Back in the late 1990′s, a cable movie entitled Citizen X came out on DVD. Based on Robert Cullen’s The Killer Department, it told the story of a Soviet investigator on the trail of a serial killer in a society that maintained it had little crime and serial killers were only in decadent capitalist societies. That serial killer, Andrei Chikatilo, traveled around the western USSR, killing children in a horrific, ritualistic manner. The investigator never gave up, caught Chikatilo, but in the process suffered his own psychological trauma from the experience of conducting the investigation in a society ruled by fear and paranoia, and that discourages individual initiative.
Tom Rob Smith has utilized elements of this true serial killer story to form a skeleton on which to hang the flesh of his serial killer novel, Child 44. Suspenseful and a fast read, this novel captures exquisitely well what it feels like to live in a totalitarian police state, the way a person must think in order to survive. Smith clearly delineates the detective’s line of thought, as well as other characters’ thoughts, to show that way of thinking which then determines actions. Lev Demidov, the protagonist/detective, is an MGB agent who has enjoyed great success even though he’s dogged by a rival agent, Vassili. He loves his country and his wife, Raisa, but that love and his past successes aren’t enough to protect him from Vassili’s scheming. He ends up in exile, working for the militia in a small town near the Urals.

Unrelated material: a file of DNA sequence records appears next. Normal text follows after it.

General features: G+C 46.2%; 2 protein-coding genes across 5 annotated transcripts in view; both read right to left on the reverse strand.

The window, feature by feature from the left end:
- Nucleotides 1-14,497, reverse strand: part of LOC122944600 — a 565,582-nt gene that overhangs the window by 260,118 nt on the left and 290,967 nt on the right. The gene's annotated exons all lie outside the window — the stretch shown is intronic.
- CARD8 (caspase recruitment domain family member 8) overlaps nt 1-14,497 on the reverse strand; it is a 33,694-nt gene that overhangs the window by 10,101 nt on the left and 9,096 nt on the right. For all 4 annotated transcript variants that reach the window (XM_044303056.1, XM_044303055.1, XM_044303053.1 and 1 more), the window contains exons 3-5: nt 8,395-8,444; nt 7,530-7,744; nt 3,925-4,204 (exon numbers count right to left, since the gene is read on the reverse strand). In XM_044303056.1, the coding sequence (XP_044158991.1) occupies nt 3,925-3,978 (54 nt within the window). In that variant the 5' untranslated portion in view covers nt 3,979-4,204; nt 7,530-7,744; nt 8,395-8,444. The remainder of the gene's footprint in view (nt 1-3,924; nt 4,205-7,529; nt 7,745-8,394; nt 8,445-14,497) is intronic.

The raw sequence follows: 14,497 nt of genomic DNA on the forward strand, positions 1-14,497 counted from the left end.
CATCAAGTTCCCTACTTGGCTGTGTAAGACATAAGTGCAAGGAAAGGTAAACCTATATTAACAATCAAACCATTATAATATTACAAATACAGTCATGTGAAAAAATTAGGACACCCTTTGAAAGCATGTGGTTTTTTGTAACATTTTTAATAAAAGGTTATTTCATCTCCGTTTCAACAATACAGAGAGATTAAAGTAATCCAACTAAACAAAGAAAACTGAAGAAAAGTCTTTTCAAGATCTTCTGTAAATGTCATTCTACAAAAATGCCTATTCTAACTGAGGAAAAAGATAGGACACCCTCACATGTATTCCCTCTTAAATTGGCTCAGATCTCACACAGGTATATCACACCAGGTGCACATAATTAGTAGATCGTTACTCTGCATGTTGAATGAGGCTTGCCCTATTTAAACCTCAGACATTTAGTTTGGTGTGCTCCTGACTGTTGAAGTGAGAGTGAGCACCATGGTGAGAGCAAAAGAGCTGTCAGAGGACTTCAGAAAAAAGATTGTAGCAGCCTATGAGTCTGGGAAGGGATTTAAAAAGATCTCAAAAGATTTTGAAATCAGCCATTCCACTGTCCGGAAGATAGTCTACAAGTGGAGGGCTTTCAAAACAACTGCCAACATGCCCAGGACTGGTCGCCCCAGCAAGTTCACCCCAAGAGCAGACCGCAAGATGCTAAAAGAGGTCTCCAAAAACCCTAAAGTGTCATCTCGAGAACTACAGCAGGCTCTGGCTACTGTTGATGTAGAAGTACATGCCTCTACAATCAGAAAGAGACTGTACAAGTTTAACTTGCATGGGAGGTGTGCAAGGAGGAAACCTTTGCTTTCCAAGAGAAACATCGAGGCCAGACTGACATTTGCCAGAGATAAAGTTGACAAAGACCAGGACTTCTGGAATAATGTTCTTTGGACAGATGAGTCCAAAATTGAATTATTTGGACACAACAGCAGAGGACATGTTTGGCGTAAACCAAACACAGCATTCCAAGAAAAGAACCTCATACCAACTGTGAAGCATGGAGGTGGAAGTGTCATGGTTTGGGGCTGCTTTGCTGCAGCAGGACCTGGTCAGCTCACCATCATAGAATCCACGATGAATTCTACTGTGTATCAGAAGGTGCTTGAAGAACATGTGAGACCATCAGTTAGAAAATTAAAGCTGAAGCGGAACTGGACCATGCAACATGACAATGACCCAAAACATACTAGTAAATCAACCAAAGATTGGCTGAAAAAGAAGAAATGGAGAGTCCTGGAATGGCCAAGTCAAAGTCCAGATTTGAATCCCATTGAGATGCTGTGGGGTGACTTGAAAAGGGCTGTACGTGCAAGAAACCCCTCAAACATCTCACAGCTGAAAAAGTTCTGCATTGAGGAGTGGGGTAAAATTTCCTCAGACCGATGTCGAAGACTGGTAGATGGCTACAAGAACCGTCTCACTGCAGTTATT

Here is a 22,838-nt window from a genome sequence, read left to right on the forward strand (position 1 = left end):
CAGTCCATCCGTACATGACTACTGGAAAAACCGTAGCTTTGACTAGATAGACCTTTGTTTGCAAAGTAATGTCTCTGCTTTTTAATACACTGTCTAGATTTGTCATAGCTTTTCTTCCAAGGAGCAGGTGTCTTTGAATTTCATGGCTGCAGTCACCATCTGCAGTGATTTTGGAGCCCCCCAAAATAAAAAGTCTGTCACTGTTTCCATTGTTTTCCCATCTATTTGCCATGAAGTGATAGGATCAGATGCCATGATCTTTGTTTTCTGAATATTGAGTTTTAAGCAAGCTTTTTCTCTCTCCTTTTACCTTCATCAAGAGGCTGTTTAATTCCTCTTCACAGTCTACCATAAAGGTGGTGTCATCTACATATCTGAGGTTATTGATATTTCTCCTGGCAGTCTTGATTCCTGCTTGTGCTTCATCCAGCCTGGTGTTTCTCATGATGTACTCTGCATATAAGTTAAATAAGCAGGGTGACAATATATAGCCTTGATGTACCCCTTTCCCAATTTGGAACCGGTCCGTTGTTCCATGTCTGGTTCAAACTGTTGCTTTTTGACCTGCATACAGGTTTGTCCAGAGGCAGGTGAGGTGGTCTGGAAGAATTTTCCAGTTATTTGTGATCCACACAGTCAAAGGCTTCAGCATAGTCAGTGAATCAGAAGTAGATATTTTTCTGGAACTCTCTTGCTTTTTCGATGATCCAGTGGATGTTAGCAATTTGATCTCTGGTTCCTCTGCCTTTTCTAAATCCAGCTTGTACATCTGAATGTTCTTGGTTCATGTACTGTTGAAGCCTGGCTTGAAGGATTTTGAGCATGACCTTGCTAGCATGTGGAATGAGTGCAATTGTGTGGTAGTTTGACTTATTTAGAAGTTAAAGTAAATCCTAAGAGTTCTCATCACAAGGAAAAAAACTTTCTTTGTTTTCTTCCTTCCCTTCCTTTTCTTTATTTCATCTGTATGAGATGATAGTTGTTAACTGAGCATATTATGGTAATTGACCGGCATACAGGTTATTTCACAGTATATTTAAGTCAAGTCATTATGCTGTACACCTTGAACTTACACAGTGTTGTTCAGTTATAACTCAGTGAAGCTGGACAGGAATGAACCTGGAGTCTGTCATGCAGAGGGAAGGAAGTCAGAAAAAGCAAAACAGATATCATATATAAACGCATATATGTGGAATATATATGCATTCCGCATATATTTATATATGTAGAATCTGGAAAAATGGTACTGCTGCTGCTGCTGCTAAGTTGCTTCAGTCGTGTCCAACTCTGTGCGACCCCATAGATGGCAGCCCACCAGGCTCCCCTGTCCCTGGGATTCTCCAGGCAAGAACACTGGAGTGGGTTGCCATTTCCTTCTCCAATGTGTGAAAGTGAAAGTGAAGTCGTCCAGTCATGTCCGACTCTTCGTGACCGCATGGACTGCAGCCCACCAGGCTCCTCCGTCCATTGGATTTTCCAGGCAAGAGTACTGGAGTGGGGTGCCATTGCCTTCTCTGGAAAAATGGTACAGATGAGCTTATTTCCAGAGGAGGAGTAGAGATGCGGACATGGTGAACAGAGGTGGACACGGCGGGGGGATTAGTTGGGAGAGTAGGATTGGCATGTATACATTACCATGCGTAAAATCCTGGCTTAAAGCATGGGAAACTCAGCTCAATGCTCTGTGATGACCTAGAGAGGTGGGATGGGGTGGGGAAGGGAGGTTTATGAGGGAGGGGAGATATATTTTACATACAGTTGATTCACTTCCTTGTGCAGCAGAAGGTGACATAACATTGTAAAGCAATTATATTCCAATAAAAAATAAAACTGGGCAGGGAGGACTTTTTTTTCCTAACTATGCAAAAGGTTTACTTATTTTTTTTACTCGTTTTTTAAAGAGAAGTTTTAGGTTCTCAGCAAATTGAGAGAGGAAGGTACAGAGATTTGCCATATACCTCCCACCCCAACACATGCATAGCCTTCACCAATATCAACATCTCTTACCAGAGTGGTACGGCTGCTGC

Before he left Moscow, before his fall, Demidov had reviewed the case of Arkady, a young boy found murdered gruesomely on train tracks. Since the USSR has no crime, Arkady’s death is ruled an accident — he was hit by a train. But Arkady haunts Demidov, and when he comes across identical child murders in other towns all over western USSR, he decides to find the killer and stop him. This would be supported in a Western country, but not in the USSR where the MGB does everything it can to stop Demidov and his investigation.
This is a riveting story, set in winter to begin and ending in the height of summer’s heat. Smith switches point of view in alternating paragraphs at times which he handles like a pro, making clear whose POV he’s in in each instance. It could have been terribly confusing. What was confusing at times was what time of day it was — Smith does not make this very clear, especially at the beginning of scenes. There were times I wondered how Demidov could be doing what he was doing in the dead of night when it was, it turned out, midday. I also missed a more richly described setting. Smith sketches only what he absolutely needs for the action, sacrificing an important dimension to enrich his story. Russia has its own landscape of beauty, the forests magnificent and almost spiritual, and this could have added to Demidov’s love for his country, deepening his character. Oh, and Smith began his writing career as a screenwriter and this shows in the absence of all five senses in his writing (but strong dialogue).
Smith carefully shows the psychology of people who live in a totalitarian police state, but missed the mark with the psychology of the serial killer. His Andrei is far too self-aware, too rational, and without any motivating inner fantasy to be a convincing serial killer. The murders are more about sending a message than the powerlessness Andrei feels — indeed most characters in this story feel powerless in the face of the State — and a serial killer’s need for power, domination, and control. Serial killings are also sex crimes even if they do not involve rape, and there was very little indication of this when we’re reading Andrei’s POV.
For a first novel, Child 44, is an interesting, fun read. Smith clearly can write well and I look forward to reading more of his work.